After four years, it’s finally official.
Princess Mako, a niece of Emperor Naruhito, and her boyfriend, Kei Komuro, will get married Oct. 26, a senior official at the Imperial Household Agency said Friday.
The couple will then leave for the United States, where Komuro will pursue his career as a lawyer.
It is the first official announcement that they will go ahead with the marriage, which had been postponed for years due to a financial scandal involving Komuro’s mother. The pair is set to hold a news conference on the same day after they register their marriage — three days after Princess Mako’s 30th birthday.
The Imperial Household Agency announced that Princess Mako will not receive a lump sum payment of up to ¥152.5 million. The decision came amid the controversies surrounding Komuro’s family.
The couple will not hold a wedding ceremony or related marriage rituals that are traditionally conducted for a royal marriage. Under normal circumstances, women who marry commoners and are stripped of their status are entitled to a dowry from the government, which is guaranteed under the 1947 Imperial Household Law.
As the marriage saga reaches its conclusion, the toll it took on the couple is now coming into focus.
Takaharu Kachi, an aide to the family of Crown Prince Akishino, Princess Mako’s father, said in a news conference that the princess has been dealing with complex post-traumatic stress disorder (PTSD) due to the extensive media coverage of her and Komuro. A person suffers from complex PTSD when he or she suffers from the same traumatic incident for a long period of time.
The two, who will both turn 30 later this month, met in 2012 while studying at International Christian University in Tokyo. They announced their engagement in 2017 and were planning to get married in 2018.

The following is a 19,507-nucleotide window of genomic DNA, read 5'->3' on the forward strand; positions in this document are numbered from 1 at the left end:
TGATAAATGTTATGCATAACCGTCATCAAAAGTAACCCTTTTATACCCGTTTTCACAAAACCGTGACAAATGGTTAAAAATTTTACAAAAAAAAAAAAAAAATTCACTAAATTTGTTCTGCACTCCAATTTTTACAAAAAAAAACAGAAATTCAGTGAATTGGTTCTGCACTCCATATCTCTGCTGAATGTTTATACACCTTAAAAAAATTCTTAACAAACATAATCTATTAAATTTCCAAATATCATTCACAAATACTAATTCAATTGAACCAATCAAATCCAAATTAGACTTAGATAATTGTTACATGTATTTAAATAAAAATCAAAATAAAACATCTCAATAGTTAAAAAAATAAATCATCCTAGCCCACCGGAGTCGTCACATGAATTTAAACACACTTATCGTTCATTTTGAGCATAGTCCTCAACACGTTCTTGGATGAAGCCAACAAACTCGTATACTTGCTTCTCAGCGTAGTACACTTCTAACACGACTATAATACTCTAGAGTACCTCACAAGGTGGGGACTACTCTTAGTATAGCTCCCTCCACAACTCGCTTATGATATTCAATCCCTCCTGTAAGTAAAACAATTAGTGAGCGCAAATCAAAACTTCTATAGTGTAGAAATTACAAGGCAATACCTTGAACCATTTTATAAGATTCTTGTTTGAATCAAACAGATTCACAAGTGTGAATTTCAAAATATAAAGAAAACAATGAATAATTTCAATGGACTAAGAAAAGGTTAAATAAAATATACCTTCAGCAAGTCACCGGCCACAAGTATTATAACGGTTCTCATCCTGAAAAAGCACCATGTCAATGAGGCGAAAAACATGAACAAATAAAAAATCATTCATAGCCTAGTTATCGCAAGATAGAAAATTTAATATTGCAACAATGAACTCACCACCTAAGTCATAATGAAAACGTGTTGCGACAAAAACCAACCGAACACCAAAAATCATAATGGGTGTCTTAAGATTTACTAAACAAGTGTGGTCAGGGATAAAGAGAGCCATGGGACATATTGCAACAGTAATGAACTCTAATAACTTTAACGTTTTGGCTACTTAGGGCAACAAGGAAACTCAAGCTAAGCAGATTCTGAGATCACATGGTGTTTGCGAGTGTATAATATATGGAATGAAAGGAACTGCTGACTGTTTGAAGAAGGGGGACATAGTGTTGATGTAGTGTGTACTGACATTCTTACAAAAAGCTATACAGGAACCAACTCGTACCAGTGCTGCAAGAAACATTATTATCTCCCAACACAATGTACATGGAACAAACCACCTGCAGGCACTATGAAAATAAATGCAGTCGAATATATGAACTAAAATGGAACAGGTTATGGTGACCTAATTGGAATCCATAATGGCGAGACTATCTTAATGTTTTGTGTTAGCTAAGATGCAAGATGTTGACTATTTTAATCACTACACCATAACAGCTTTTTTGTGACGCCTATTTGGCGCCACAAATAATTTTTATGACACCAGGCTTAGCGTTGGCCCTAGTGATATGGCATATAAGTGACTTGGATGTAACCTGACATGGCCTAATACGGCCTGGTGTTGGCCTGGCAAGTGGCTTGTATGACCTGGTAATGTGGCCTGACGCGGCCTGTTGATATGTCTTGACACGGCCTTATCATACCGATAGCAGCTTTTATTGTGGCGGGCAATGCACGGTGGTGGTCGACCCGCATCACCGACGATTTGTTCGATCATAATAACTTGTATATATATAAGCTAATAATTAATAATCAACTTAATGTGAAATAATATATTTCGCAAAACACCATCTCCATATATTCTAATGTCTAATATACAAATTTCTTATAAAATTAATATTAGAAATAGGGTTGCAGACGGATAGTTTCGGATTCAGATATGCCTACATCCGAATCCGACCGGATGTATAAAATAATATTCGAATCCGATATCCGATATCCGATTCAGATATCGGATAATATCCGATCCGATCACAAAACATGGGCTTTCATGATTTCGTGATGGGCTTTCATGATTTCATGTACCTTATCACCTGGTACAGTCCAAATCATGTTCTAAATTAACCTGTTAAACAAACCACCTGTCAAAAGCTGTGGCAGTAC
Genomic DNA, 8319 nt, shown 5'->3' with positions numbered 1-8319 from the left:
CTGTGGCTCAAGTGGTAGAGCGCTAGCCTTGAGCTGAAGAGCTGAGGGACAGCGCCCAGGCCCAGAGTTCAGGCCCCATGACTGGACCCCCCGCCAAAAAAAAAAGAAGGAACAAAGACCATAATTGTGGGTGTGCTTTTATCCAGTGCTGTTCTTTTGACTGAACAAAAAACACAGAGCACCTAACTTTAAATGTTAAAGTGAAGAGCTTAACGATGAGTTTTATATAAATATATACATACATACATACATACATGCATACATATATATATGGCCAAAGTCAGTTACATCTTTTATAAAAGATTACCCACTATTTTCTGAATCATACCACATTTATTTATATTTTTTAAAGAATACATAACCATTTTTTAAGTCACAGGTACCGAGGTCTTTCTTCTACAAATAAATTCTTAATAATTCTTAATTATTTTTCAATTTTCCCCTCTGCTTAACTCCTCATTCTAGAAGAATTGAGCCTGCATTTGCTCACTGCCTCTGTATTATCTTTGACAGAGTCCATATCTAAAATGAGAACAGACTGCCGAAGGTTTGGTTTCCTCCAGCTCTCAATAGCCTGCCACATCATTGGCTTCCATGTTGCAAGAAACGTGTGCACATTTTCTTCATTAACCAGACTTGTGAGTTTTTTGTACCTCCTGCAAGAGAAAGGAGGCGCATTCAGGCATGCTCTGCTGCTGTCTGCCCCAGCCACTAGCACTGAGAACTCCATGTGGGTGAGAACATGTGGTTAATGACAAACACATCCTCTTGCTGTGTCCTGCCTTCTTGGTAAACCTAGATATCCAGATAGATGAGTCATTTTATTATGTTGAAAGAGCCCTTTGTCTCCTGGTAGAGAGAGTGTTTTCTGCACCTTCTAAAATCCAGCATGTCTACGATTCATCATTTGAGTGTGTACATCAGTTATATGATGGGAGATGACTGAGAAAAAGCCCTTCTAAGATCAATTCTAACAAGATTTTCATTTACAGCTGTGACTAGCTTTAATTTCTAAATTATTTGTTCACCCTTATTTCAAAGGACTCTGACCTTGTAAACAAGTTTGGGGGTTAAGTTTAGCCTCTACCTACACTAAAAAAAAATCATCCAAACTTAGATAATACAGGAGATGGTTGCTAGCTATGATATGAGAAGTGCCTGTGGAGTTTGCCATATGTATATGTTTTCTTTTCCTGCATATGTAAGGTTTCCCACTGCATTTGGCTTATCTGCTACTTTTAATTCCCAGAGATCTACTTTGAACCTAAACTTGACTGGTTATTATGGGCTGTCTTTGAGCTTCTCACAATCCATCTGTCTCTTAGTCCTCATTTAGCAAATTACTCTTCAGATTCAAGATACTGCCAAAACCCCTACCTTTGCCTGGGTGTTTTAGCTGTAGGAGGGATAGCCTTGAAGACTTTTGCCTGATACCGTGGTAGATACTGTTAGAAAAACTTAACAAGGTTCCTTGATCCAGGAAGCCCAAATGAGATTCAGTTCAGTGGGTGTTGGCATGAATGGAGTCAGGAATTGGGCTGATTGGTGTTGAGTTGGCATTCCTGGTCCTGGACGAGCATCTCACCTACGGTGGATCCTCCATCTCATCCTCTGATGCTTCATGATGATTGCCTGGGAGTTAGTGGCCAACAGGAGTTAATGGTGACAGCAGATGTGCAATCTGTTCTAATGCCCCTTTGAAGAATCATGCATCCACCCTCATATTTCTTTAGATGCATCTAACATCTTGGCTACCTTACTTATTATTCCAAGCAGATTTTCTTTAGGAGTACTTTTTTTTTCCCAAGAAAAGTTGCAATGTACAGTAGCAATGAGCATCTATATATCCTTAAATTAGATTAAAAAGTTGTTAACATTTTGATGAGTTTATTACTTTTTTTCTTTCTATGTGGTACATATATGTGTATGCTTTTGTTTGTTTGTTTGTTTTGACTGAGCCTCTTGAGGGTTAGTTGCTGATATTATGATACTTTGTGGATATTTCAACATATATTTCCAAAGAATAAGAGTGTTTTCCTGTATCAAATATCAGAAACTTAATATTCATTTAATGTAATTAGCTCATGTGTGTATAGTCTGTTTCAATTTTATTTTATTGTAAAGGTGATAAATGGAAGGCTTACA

But their marriage was postponed following a string of reports that Komuro’s mother was involved in a financial squabble with her former fiance. The man claimed he shouldered the young Komuro’s educational expenses, while his mother considered it a gift. Komuro offered to settle the issue earlier this year.
Crown Prince Akishino approved of their marriage but the controversy shattered Komuro’s reputation and sparked criticism from both imperial family members and the general public.
Last November, the princess said in a statement that she and her boyfriend, a commoner, are “irreplaceable to each other” and that “a marriage is a necessary choice” for their lives.
Princess Mako, who spent two periods abroad studying in the U.K. and earned a master’s degree in art museum and gallery studies, has been waiting to marry her boyfriend until her role as honorary president of an international ceramics festival in Mino, Gifu Prefecture, comes to an end. Her role in the event, which will run through Oct. 17, will likely be her last official duty.
In preparation for her wedding, the princess quit her job on Thursday as a special researcher at the University of Tokyo’s museum, where she started working in 2016.
Komuro returned to Japan on Monday for the first time since he left for New York in August 2018 to study law.
He is now self-isolating at his home in Yokohama until Oct. 11 in line with the nation’s quarantine policy, which requires all arrivals to undergo a 14-day quarantine. They will reunite afterward.
In contrast to procedures in many countries abroad, marriage in Japan is formally registered after a couple or their representatives file a marriage document at a city hall. The document needs to be signed by the couple along with two witnesses, who don’t need to be present during the registration. Once they are registered, the municipality will create a koseki, or official family registry, with one of the spouses stated as the head of the household.
Princess Mako, who as an imperial family member is not registered in the family registration system, will see her name included on a koseki for the first time. The princess will also obtain her first passport, a document she did not need as an imperial family member.
After all the legal procedures of marriage are completed, the two plan to move to New York, where Komuro lives. Komuro has already started working for a law firm and will be promoted to an attorney pending the results of the bar exam he took in July.
The wedding date — Oct. 26 — falls on a taian, a day of good luck in the Buddhist calendar.
Information from Kyodo added
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